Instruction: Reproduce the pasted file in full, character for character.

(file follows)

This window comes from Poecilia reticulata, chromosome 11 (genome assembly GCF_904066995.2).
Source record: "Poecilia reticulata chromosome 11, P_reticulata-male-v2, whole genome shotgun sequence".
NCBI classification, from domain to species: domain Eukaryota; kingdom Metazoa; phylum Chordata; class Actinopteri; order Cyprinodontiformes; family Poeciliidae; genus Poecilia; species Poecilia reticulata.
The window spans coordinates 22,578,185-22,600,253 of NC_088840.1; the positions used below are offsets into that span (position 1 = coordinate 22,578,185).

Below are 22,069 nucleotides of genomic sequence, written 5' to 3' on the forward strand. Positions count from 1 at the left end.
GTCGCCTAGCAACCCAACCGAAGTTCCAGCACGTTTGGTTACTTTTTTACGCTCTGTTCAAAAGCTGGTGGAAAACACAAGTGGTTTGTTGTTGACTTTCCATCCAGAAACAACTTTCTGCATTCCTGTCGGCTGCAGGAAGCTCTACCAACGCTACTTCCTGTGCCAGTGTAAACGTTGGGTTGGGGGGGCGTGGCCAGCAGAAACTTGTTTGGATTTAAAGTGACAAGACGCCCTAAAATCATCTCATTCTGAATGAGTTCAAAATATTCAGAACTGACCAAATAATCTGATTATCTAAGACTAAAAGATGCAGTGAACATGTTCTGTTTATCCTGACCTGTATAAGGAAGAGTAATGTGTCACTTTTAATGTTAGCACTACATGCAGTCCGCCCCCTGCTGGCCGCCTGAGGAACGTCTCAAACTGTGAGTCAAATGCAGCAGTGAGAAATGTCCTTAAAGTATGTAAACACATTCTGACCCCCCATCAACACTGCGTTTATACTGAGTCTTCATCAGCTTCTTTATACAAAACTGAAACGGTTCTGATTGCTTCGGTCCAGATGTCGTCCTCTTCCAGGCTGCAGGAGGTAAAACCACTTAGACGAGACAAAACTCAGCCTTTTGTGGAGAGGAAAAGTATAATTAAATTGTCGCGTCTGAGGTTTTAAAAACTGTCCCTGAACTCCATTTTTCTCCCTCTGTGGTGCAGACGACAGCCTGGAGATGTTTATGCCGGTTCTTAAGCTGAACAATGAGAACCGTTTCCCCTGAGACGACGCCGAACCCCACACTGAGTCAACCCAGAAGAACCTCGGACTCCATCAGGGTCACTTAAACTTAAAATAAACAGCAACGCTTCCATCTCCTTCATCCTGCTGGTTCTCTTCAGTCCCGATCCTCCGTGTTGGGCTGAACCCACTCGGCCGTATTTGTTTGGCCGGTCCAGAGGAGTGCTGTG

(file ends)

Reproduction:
This window comes from Poecilia reticulata, chromosome 11 (genome assembly GCF_904066995.2).
Source record: "Poecilia reticulata chromosome 11, P_reticulata-male-v2, whole genome shotgun sequence".
NCBI classification, from domain to species: domain Eukaryota; kingdom Metazoa; phylum Chordata; class Actinopteri; order Cyprinodontiformes; family Poeciliidae; genus Poecilia; species Poecilia reticulata.
The window spans coordinates 22,578,185-22,600,253 of NC_088840.1; the positions used below are offsets into that span (position 1 = coordinate 22,578,185).

Below are 22,069 nucleotides of genomic sequence, written 5' to 3' on the forward strand. Positions count from 1 at the left end.
GTCGCCTAGCAACCCAACCGAAGTTCCAGCACGTTTGGTTACTTTTTTACGCTCTGTTCAAAAGCTGGTGGAAAACACAAGTGGTTTGTTGTTGACTTTCCATCCAGAAACAACTTTCTGCATTCCTGTCGGCTGCAGGAAGCTCTACCAACGCTACTTCCTGTGCCAGTGTAAACGTTGGGTTGGGGGGGCGTGGCCAGCAGAAACTTGTTTGGATTTAAAGTGACAAGACGCCCTAAAATCATCTCATTCTGAATGAGTTCAAAATATTCAGAACTGACCAAATAATCTGATTATCTAAGACTAAAAGATGCAGTGAACATGTTCTGTTTATCCTGACCTGTATAAGGAAGAGTAATGTGTCACTTTTAATGTTAGCACTACATGCAGTCCGCCCCCTGCTGGCCGCCTGAGGAACGTCTCAAACTGTGAGTCAAATGCAGCAGTGAGAAATGTCCTTAAAGTATGTAAACACATTCTGACCCCCCATCAACACTGCGTTTATACTGAGTCTTCATCAGCTTCTTTATACAAAACTGAAACGGTTCTGATTGCTTCGGTCCAGATGTCGTCCTCTTCCAGGCTGCAGGAGGTAAAACCACTTAGACGAGACAAAACTCAGCCTTTTGTGGAGAGGAAAAGTATAATTAAATTGTCGCGTCTGAGGTTTTAAAAACTGTCCCTGAACTCCATTTTTCTCCCTCTGTGGTGCAGACGACAGCCTGGAGATGTTTATGCCGGTTCTTAAGCTGAACAATGAGAACCGTTTCCCCTGAGACGACGCCGAACCCCACACTGAGTCAACCCAGAAGAACCTCGGACTCCATCAGGGTCACTTAAACTTAAAATAAACAGCAACGCTTCCATCTCCTTCATCCTGCTGGTTCTCTTCAGTCCCGATCCTCCGTGTTGGGCTGAACCCACTCGGCCGTATTTGTTTGGCCGGTCCAGAGGAGTGCTGTG